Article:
GPS, also known as the Global Positioning System is a satellite-based navigation system consisting of at least 24 satellites. GPS works all across the world, independent of the weather conditions, 24 hours a day without any setup charges or subscription fees. Initially, the satellites were put into the orbit by the US Department of Defence for the military purposes. But in the 1980s, they became available to the civilians.
In today’s world, due to the parallel multi-channel design, GPS receivers are highly accurate. As soon as the receivers are turned on, they quickly lock onto the satellites. In urban settings with the buildings or in the dense tree, receivers maintain a tracking lock. The accuracy of the GPS can get affected by certain atmospheric aspects and few error sources. Within the range of 10 metres, GPS receivers are typically accurate. And in fact, accuracy is better in the water.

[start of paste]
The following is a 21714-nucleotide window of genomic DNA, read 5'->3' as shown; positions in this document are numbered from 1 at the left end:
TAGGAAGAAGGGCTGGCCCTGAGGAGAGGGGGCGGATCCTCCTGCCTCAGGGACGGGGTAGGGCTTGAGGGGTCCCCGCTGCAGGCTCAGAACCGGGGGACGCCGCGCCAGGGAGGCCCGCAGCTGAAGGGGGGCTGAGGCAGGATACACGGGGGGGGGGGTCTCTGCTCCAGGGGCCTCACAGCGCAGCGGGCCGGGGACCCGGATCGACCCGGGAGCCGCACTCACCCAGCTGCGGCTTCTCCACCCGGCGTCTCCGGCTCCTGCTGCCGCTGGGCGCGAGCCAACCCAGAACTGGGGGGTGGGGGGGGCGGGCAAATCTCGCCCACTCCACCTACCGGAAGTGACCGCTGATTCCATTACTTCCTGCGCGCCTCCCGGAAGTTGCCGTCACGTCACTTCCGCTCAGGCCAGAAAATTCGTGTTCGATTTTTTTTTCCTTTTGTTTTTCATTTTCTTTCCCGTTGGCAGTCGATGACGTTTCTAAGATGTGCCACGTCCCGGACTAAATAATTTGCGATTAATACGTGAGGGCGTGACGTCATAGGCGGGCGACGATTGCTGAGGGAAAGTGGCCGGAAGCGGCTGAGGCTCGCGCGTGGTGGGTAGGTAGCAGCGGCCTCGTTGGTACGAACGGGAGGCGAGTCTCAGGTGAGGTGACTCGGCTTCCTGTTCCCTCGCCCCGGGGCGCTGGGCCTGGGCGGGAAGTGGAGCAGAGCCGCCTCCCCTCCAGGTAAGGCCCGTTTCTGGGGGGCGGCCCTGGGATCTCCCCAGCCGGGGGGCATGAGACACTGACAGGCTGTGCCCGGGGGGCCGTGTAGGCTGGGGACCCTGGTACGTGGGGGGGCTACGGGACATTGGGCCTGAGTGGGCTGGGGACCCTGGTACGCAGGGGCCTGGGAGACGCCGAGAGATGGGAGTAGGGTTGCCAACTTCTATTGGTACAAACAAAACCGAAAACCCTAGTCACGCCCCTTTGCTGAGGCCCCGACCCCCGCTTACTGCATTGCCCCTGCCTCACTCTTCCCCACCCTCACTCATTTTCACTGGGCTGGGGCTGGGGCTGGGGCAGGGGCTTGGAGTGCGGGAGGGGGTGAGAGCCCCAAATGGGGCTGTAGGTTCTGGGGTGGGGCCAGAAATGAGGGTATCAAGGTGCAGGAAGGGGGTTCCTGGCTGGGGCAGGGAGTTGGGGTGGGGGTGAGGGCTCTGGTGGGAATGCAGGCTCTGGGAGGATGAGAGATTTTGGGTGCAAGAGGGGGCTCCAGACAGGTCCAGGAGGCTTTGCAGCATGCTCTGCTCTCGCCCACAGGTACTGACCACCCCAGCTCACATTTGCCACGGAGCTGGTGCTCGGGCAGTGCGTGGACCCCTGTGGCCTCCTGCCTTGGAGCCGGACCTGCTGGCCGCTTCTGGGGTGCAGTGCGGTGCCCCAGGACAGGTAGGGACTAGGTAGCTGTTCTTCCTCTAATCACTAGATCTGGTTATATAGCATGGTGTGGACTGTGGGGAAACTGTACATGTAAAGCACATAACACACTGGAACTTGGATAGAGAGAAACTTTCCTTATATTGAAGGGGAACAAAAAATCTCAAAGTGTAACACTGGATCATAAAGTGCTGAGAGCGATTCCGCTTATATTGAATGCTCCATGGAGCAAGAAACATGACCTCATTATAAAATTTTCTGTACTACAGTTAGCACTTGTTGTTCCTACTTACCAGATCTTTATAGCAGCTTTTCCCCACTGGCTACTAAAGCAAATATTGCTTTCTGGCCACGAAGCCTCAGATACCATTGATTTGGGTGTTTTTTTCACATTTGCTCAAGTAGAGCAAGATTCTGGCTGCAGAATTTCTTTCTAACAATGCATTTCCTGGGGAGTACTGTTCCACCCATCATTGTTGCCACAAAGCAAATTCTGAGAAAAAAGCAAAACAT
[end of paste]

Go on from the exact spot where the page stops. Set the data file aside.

By using Wide Area Augmentation System (WAAS), the accuracy of some of the GPS receivers is improved. By doing corrections in the atmosphere, the accuracy can be improved in the range of 3 metres. There is no requirement for additional fees or equipment for taking the advantage of the WAAS. Using the Differential GPS or DGPS, the users can get better accuracy.
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The DGPS corrects the GPS distance within the range of 1 to 3 metres. The most common DGPS service is operated by the US Coast Guard. This DGPS correction service has a network that includes the towers to receive the GPS signals and transmit the corrected signals through beacon transmitters.
How GPS works?